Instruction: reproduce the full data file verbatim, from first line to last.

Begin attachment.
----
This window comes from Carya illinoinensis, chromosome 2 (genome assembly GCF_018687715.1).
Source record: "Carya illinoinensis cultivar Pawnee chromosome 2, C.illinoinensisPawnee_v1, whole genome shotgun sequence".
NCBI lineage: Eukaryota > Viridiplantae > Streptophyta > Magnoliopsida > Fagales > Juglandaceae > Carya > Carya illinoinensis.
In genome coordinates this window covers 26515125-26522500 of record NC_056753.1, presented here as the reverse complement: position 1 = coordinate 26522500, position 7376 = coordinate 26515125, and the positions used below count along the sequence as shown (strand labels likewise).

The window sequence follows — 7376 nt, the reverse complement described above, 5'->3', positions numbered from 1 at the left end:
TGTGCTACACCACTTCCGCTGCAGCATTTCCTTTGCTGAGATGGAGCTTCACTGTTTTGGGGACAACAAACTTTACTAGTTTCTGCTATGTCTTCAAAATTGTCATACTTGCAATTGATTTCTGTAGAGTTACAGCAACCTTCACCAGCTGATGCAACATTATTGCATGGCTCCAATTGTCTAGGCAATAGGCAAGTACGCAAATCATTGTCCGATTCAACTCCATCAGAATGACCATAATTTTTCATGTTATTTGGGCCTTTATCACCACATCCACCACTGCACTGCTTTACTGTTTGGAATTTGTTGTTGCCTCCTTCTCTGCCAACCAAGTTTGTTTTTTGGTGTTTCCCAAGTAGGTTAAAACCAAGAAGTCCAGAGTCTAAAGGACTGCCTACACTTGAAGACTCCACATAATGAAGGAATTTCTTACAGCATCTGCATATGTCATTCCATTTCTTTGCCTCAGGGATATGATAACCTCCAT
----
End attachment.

This window comes from Carya illinoinensis, chromosome 2 (genome assembly GCF_018687715.1).
Source record: "Carya illinoinensis cultivar Pawnee chromosome 2, C.illinoinensisPawnee_v1, whole genome shotgun sequence".
NCBI lineage: Eukaryota > Viridiplantae > Streptophyta > Magnoliopsida > Fagales > Juglandaceae > Carya > Carya illinoinensis.
In genome coordinates this window covers 26515125-26522500 of record NC_056753.1, presented here as the reverse complement: position 1 = coordinate 26522500, position 7376 = coordinate 26515125, and the positions used below count along the sequence as shown (strand labels likewise).

The window sequence follows — 7376 nt, the reverse complement described above, 5'->3', positions numbered from 1 at the left end:
TGTGCTACACCACTTCCGCTGCAGCATTTCCTTTGCTGAGATGGAGCTTCACTGTTTTGGGGACAACAAACTTTACTAGTTTCTGCTATGTCTTCAAAATTGTCATACTTGCAATTGATTTCTGTAGAGTTACAGCAACCTTCACCAGCTGATGCAACATTATTGCATGGCTCCAATTGTCTAGGCAATAGGCAAGTACGCAAATCATTGTCCGATTCAACTCCATCAGAATGACCATAATTTTTCATGTTATTTGGGCCTTTATCACCACATCCACCACTGCACTGCTTTACTGTTTGGAATTTGTTGTTGCCTCCTTCTCTGCCAACCAAGTTTGTTTTTTGGTGTTTCCCAAGTAGGTTAAAACCAAGAAGTCCAGAGTCTAAAGGACTGCCTACACTTGAAGACTCCACATAATGAAGGAATTTCTTACAGCATCTGCATATGTCATTCCATTTCTTTGCCTCAGGGATATGATAACCTCCAT